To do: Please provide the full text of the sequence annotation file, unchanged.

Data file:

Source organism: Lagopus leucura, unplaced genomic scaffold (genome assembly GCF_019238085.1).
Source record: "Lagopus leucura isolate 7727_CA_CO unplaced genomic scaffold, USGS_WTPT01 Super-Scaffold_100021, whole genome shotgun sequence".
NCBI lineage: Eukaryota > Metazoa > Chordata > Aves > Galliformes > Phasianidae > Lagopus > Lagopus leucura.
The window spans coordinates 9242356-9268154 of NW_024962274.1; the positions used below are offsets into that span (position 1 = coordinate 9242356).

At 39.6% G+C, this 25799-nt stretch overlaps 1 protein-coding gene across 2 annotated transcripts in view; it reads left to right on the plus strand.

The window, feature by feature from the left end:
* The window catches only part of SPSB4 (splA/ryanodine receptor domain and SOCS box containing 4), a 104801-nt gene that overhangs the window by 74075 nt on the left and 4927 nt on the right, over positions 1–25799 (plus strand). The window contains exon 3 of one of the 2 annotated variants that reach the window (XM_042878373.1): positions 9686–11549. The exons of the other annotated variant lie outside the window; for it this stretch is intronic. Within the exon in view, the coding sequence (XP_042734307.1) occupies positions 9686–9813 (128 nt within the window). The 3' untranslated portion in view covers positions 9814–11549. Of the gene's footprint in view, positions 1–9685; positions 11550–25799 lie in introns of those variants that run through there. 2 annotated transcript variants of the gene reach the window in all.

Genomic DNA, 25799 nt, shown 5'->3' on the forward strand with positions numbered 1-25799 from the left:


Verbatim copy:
Source organism: Lagopus leucura, unplaced genomic scaffold (genome assembly GCF_019238085.1).
Source record: "Lagopus leucura isolate 7727_CA_CO unplaced genomic scaffold, USGS_WTPT01 Super-Scaffold_100021, whole genome shotgun sequence".
NCBI lineage: Eukaryota > Metazoa > Chordata > Aves > Galliformes > Phasianidae > Lagopus > Lagopus leucura.
The window spans coordinates 9242356-9268154 of NW_024962274.1; the positions used below are offsets into that span (position 1 = coordinate 9242356).

At 39.6% G+C, this 25799-nt stretch overlaps 1 protein-coding gene across 2 annotated transcripts in view; it reads left to right on the plus strand.

The window, feature by feature from the left end:
* The window catches only part of SPSB4 (splA/ryanodine receptor domain and SOCS box containing 4), a 104801-nt gene that overhangs the window by 74075 nt on the left and 4927 nt on the right, over positions 1–25799 (plus strand). The window contains exon 3 of one of the 2 annotated variants that reach the window (XM_042878373.1): positions 9686–11549. The exons of the other annotated variant lie outside the window; for it this stretch is intronic. Within the exon in view, the coding sequence (XP_042734307.1) occupies positions 9686–9813 (128 nt within the window). The 3' untranslated portion in view covers positions 9814–11549. Of the gene's footprint in view, positions 1–9685; positions 11550–25799 lie in introns of those variants that run through there. 2 annotated transcript variants of the gene reach the window in all.

Genomic DNA, 25799 nt, shown 5'->3' on the forward strand with positions numbered 1-25799 from the left: